In my opinion, the article question "If you were a piece of furniture, what would you be and how would it benefit the company?" is most difficult for me to answer. How can you convey what you are all about by comparing yourself to a lamp or a toaster? I understand that the purpose of the question is to get you to think on your feet, but I don't like this question.
I would say that the #1 issue with employees is becoming an expert after with no need to learn or take advice after the first day. There are lots of common excuses that employees use frequently, but I feel that lots of people are too stubborn or cocky to take advice.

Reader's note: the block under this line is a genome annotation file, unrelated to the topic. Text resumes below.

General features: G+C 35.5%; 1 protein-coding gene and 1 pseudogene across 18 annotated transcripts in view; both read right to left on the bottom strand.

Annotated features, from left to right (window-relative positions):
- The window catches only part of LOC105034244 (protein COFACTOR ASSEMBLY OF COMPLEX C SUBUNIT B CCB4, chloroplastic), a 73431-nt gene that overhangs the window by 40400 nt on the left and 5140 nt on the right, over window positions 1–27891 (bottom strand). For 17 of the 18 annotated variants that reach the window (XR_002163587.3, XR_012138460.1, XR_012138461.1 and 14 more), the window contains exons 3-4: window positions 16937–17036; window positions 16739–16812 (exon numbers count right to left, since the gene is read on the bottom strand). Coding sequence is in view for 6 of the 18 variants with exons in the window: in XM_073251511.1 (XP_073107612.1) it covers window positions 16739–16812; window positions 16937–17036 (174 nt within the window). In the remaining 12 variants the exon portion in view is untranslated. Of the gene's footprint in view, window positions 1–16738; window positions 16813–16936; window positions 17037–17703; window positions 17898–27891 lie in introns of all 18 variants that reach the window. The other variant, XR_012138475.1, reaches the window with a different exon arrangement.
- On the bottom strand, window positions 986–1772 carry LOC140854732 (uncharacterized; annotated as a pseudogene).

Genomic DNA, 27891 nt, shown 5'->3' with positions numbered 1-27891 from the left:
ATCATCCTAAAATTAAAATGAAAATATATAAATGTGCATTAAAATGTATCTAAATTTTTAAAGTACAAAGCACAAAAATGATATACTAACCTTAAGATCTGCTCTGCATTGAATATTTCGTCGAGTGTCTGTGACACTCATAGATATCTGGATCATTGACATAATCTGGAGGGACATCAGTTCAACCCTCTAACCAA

For my chosen profession, business attire is most appropriate for an interview. A pencil skirt or slacks with a nice top and possibly a blazer or jacket with heels or flats is pretty much standard for professional work attire.
Communication, attitude, job qualifications, and appearance are the top four categories that employers look for when they interview you. I think that attitude is the most important category for employers when they interview you. If your attitude is poor, then they will not even worry about how you communicate or your qualifications for the job. I think that appearance is next, then communication, then qualifications.